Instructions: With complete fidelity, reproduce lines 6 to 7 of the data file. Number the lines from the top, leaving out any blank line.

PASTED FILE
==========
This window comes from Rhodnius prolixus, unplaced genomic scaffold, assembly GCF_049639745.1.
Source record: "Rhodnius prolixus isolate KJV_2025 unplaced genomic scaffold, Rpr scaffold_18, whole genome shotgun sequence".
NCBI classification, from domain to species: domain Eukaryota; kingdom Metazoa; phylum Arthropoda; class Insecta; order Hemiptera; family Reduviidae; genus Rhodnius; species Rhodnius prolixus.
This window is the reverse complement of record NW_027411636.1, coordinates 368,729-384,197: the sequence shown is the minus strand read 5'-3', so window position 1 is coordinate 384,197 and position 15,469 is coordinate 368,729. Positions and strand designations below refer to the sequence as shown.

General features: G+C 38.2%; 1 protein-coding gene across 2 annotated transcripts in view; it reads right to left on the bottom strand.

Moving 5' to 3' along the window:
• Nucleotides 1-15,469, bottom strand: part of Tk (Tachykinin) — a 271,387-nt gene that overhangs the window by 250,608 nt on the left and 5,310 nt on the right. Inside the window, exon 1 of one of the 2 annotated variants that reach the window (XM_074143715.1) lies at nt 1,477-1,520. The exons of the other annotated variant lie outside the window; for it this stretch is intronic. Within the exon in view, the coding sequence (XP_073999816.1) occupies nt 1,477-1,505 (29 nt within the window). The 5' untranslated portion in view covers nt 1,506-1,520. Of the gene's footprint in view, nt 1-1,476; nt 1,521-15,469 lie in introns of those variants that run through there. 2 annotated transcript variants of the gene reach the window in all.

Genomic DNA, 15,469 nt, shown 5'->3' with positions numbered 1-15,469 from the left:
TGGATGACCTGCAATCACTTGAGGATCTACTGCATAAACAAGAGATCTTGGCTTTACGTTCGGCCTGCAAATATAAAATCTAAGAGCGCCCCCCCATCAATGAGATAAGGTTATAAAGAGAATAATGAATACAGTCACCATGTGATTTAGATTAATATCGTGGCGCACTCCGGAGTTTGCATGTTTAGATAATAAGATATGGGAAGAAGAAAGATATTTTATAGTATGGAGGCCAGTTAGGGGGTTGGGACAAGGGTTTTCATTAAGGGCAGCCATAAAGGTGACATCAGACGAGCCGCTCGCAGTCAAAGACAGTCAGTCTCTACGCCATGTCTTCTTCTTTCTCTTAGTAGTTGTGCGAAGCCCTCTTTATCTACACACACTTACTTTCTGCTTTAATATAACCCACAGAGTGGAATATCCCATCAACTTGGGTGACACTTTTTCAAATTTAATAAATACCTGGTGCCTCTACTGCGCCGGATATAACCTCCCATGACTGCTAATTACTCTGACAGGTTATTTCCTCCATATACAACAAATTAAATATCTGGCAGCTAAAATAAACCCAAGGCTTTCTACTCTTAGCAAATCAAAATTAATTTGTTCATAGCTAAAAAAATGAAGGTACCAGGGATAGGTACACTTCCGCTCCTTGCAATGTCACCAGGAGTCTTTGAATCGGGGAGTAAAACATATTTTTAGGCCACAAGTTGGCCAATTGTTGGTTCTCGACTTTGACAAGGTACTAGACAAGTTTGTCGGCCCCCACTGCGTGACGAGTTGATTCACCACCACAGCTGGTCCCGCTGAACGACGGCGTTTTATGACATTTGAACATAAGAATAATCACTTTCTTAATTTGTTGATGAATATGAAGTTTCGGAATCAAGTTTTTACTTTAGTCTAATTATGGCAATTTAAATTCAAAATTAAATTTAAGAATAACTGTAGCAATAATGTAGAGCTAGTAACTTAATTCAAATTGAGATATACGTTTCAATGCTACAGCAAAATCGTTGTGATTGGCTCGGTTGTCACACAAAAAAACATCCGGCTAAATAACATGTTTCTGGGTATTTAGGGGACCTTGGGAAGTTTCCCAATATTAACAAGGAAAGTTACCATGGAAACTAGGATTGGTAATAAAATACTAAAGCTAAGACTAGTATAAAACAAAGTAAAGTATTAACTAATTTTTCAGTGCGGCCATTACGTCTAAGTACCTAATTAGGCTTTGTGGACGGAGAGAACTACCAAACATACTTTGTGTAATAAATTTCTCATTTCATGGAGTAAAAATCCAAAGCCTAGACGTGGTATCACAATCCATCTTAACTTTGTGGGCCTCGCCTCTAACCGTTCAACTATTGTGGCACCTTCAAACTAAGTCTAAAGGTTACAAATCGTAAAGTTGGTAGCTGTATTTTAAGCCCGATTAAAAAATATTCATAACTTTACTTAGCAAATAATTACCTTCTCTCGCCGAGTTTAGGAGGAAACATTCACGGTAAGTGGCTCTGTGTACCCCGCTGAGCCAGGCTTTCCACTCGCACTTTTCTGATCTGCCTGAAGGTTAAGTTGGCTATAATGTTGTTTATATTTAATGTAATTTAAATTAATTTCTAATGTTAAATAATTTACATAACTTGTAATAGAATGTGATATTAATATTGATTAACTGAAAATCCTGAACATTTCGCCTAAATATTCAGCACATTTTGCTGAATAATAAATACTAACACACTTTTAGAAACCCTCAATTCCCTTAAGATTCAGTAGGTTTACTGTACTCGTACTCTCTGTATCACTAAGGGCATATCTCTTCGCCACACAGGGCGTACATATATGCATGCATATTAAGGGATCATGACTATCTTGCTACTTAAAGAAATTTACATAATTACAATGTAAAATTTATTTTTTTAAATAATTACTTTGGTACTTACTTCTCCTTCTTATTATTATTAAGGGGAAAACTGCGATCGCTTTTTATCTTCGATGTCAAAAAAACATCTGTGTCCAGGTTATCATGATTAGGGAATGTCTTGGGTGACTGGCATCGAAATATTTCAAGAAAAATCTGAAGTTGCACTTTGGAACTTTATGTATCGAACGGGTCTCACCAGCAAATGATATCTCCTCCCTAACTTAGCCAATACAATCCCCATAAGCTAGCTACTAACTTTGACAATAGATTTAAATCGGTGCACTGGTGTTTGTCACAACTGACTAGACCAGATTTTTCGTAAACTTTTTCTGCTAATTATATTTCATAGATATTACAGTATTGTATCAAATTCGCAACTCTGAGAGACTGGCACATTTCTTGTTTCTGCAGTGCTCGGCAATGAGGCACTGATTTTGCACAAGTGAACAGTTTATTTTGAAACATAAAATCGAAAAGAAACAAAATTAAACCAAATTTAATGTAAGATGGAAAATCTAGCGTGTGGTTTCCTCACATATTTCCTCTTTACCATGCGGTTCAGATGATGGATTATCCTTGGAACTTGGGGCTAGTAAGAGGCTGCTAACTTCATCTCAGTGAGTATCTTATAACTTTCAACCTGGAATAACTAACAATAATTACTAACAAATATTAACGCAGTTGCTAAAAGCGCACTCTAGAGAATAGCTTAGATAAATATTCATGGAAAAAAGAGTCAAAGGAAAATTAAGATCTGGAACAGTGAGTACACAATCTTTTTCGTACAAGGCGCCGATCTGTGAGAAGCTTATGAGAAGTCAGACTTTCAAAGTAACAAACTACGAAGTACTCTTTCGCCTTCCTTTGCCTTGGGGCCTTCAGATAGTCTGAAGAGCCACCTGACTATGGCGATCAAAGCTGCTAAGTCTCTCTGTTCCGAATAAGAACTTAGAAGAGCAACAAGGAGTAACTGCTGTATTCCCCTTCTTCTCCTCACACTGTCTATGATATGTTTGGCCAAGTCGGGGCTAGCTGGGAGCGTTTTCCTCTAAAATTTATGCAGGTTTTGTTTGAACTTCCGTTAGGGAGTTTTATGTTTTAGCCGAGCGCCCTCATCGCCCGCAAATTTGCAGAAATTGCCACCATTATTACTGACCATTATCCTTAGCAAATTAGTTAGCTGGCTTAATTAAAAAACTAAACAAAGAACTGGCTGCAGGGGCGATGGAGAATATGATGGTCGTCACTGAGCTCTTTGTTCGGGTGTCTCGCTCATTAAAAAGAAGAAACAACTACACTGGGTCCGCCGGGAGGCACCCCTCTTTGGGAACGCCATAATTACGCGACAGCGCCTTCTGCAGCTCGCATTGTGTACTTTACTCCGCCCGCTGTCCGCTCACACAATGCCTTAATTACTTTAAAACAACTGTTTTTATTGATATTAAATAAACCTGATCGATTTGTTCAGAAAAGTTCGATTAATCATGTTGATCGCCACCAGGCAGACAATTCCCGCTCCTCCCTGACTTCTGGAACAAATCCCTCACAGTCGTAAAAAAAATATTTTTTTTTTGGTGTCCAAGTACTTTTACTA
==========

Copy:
Moving 5' to 3' along the window:
• Nucleotides 1-15,469, bottom strand: part of Tk (Tachykinin) — a 271,387-nt gene that overhangs the window by 250,608 nt on the left and 5,310 nt on the right. Inside the window, exon 1 of one of the 2 annotated variants that reach the window (XM_074143715.1) lies at nt 1,477-1,520. The exons of the other annotated variant lie outside the window; for it this stretch is intronic. Within the exon in view, the coding sequence (XP_073999816.1) occupies nt 1,477-1,505 (29 nt within the window). The 5' untranslated portion in view covers nt 1,506-1,520. Of the gene's footprint in view, nt 1-1,476; nt 1,521-15,469 lie in introns of those variants that run through there. 2 annotated transcript variants of the gene reach the window in all.